Monday, December 29, 2014

Reviewed by James L. Thane
Three out of five stars

In any long-running series, even one as good as this one surely is, inevitably some books have to be better and some weaker than others, and although I certainly enjoyed reading Invisible Prey, it's not among the best books in John Sandford's Prey series.

In every one of the books, at least thus far, the lead character, Lucas Davenport, and his supporting cast have always been consistently excellent--witty, intelligent, and always a lot of fun to hang out with, even if only vicariously. Given that, these books always tend to rise or fall depending on the quality of the villains involved, and through the years, Sandford has created some truly unique, creepy and compelling bad guys. Unhappily, that's not the case here. The crimes at the heart of the book are fairly pedestrian and the villains are sort of ho-hum, not nearly as capable of engaging the reader or of scaring the living bejeesus out of him or her as is often the case with a Sandford antagonist.

As the book opens, an elderly and very wealthy woman in St. Paul is murdered in her home, along with her maid. The house is chock full of paintings, antiques and other such things, some of which are very valuable and some of which are not. The problem is that there's so much of the stuff that no one knows for sure whether anything valuable is missing. It's possible that some junkie broke in and killed the women, simply looking to score enough loot to finance his next fix, especially since there's a half-way house, filled with offenders, right across the street. Or, of course, there could be something more involved.

As the chief investigator of the Minnesota BCA, Lucas Davenport would not normally be involved in an investigation of this type, but the wealthy victim was politically connected and so the governor puts Lucas on the job. At the same time, Lucas, along with that f***ing Virgil Flowers is involved in the investigation of a state official who may have been having hot, kinky sex with an underage girl. This is a very sensitive investigation politically, and it's a lot more interesting than the murder case.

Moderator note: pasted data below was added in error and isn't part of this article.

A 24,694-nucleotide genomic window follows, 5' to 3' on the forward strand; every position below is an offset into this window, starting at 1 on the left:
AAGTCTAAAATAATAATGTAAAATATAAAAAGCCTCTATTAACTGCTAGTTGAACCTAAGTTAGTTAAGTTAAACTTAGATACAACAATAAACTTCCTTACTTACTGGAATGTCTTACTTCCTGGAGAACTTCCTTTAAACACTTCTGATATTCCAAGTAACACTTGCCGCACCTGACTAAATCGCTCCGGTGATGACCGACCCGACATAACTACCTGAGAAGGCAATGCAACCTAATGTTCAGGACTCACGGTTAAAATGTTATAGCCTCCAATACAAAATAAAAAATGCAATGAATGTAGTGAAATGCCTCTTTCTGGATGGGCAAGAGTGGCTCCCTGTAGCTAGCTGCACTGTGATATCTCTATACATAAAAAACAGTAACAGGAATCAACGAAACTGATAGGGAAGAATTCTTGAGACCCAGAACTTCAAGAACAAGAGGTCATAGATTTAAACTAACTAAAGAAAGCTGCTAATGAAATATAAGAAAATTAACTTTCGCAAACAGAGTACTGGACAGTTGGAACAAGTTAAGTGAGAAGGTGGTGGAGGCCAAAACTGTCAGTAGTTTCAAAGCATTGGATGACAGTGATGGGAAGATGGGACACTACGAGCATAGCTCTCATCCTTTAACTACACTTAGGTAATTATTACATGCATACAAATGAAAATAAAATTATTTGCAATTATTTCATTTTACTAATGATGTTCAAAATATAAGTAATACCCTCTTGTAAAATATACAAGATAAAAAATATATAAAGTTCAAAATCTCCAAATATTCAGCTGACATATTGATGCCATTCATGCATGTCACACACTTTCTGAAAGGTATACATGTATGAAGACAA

The plot of the book is somewhat convoluted and involves antiques, quilts, frauds perpetrated against museums, and other such things. The villains are revealed early on and part of the story is told from their point of view. But they aren't all that interesting and they're not all that much fun to watch. The book flags a bit whenever the scene switches away from Davenport to them. Certainly these people don't hold a candle to Clara Rinker or to most of the other Sandford villains.

Again, that's certainly not to say that this is a bad book; it isn't. And even a mediocre book by John Sandford is a lot more fun to read than a lot of other books that one might pick up. I enjoyed the book, but it certainly won't rank among my favorites in the series.

Glorious Viking Gore

The Burning Land (The Saxon Stories, #5)The Burning Land by Bernard Cornwell
Reviewed by Jason Koivu
My rating: 4 of 5 stars

If reading this series doesn't make you wanna scream like this... ...then I just don't know what will!

The Burning Land continues Bernard Cornwell's bloodthirsty, battle-heavy and viciously violent viking saga.

England is still broken up into pieces. The Danes are threatening to overrun the land. Saxon King Alfred (later known as Alfred the Great) was holding on to Wessex and holding out hope of one day uniting the entire country under his banner. But needs the help of fighting men like our anti-hero hero Uhtred of Bebbanburg.

Though he's a pagan and acts like a Dane, Uhtred is actually a Saxon, who was raised by those viking Danes. He reluctantly works for Alfred, even if the piously Christian king and all his self-righteous priests get up Uhtred's nose. He's a fierce, skilled fighter who doesn't mind getting his hands dirty and his nose bloodied. It's what he's good at. However, he doesn't like to be anyone's lapdog, so any chance he gets, he heads north to threaten the impregnable fortress at Bebbanburg, his rightful seat of power, currently held by his usurping uncle.